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Costco Hires Twitter User's Lovable Dad

You've heard of Alex from Target, but have you heard of Jeff from Costco?

By Sophie Grossman June 14, 2021

Costco has always seemed to hover regally above the shark-infested waters of corporate competition. The company boasts an advertising budget of exactly zero dollars, and they don’t have a PR team to speak of (evidently you don’t need one, when you’ve brought the world $1.50 hotdogs and a pumpkin pie so esteemed it has its own Twitter account).

Unlike fans of its pie, the Seattle-born superstore chain doesn’t have much of a social media presence, which is why it came as a particular surprise when Twitter user Rebecca Mix’s father got hired at a Costco in the Detroit metro area after CEO Craig Jelinek saw her tweets.

Mix writes, “he is but a constantly cheerful man, extremely good at making nachos, who merely dreams of working for costco[sic],” above a photo her father, Jeff, proudly presenting a pan of truly loaded nachos. Screenshots posted to Twitter show the manager of a Costco location in Mix’s area contacting her to say that her tweets had caught the attention of the CEO, and encouraging her father to submit an application.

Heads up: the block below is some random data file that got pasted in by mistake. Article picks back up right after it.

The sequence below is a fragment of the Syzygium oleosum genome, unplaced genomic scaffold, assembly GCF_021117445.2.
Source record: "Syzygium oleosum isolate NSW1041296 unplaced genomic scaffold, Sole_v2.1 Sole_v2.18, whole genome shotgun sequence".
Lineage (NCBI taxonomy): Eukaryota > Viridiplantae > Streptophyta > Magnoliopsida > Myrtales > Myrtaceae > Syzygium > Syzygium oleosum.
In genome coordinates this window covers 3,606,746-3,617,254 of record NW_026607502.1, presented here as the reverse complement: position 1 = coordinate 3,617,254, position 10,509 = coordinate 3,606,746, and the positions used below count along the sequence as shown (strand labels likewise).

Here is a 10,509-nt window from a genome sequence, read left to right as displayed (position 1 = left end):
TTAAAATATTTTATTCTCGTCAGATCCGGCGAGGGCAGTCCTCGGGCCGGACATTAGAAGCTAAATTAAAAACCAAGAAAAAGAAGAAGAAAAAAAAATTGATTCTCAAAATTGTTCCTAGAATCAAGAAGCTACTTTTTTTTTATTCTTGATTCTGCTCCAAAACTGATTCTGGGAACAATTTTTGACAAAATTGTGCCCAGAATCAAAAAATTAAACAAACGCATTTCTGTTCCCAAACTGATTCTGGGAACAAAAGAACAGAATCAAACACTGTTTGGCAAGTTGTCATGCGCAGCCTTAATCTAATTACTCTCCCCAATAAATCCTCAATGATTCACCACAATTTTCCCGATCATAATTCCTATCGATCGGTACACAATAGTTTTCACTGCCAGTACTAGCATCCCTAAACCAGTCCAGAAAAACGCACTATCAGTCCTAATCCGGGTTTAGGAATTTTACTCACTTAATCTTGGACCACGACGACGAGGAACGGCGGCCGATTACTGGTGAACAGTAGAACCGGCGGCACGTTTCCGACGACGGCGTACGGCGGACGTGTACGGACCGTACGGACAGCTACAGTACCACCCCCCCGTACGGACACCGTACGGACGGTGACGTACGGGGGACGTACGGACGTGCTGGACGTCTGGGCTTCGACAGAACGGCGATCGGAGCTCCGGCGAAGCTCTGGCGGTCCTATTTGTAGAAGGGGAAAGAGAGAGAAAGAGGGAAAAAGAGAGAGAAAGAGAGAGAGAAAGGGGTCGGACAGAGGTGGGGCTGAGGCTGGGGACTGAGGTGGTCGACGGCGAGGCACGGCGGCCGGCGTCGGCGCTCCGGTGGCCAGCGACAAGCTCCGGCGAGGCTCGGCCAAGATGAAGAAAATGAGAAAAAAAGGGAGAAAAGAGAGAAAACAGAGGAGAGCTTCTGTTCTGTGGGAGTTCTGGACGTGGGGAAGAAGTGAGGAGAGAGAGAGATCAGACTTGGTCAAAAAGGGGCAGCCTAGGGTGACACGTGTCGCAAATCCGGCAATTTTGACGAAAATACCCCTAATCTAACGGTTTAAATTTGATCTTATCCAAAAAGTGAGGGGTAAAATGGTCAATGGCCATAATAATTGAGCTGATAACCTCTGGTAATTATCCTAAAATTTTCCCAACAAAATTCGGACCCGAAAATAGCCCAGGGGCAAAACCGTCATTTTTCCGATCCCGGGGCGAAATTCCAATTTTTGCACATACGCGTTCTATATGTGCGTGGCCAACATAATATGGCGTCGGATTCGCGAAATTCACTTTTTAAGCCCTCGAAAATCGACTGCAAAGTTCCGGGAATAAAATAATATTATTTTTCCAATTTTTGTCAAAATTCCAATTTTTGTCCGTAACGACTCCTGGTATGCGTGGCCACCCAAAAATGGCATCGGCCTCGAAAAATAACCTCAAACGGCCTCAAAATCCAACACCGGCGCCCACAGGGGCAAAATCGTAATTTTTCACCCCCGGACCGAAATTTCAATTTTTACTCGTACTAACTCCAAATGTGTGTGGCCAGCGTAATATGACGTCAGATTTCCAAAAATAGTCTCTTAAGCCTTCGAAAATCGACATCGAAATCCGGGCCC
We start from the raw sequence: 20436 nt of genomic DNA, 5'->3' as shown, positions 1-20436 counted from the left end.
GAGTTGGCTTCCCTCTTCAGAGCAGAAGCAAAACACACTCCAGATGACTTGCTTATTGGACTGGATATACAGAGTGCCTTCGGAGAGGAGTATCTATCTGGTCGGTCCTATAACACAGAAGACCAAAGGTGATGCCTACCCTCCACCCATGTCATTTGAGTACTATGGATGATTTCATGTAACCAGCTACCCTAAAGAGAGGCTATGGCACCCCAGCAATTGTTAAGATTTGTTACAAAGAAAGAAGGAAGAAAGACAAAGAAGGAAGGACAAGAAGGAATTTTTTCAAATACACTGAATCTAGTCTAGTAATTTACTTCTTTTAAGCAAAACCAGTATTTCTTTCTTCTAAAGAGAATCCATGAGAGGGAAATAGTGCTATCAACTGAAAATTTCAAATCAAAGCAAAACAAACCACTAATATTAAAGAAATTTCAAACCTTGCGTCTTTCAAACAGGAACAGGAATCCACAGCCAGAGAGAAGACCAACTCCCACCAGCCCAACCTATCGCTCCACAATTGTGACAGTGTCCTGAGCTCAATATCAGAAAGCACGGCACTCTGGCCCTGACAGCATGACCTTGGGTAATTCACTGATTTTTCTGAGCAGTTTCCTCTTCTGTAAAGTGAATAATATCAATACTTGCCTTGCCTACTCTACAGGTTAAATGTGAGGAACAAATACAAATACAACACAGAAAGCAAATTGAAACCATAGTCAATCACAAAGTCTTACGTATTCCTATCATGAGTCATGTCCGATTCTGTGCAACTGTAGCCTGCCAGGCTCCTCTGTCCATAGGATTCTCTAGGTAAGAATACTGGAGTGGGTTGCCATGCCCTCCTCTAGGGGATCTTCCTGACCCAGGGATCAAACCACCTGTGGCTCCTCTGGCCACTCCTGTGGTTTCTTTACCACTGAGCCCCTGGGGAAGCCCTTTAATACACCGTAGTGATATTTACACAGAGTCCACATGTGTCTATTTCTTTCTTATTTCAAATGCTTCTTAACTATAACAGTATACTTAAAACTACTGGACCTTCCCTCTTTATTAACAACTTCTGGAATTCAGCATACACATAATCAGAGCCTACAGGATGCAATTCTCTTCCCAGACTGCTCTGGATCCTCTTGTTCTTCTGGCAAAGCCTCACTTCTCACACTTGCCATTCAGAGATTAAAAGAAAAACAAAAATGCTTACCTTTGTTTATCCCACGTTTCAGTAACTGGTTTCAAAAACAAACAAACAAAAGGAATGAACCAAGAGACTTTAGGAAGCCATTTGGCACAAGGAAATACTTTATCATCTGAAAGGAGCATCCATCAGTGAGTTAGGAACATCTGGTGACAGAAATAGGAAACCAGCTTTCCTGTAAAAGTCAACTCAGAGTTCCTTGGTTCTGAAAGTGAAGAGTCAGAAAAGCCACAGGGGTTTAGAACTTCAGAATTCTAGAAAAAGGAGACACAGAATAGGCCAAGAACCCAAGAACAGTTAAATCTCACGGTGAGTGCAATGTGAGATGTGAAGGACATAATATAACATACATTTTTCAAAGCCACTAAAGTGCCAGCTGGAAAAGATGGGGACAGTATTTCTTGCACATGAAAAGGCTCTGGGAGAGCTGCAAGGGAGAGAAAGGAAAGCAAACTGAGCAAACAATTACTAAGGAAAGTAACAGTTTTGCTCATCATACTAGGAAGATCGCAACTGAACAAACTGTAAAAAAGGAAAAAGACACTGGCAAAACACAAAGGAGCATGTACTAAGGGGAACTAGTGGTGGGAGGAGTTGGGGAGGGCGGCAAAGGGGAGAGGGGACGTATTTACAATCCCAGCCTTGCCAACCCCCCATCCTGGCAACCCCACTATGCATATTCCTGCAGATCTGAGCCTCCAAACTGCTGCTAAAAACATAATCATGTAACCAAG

A tweet of Jeff’s newly minted Costco nametag, posted a month after Mix’s initial tweet, attracted over 11,000 likes. And the outpouring of comments reflect, among other things, a profound tenderness toward a man who, for many Twitter users, evoked their own fathers.

Father’s Day 2021 will be the second, now, that many families have spent at arm’s length (quite literally) because of the pandemic, and perhaps this helps explain the simple magnetism of the story. It’s also compelling to witness a sprawling, multinational company shun the conventions of corporate marketing of which we’ve grown so wary and disillusioned; from any other corporation, this might easily be dismissed as a canny PR stunt. But given the beloved box store’s conspicuous lack of social media presence and stubborn refusal to spend on advertising (which may be a marketing tactic in its own right), it rings with a persuasive authenticity.

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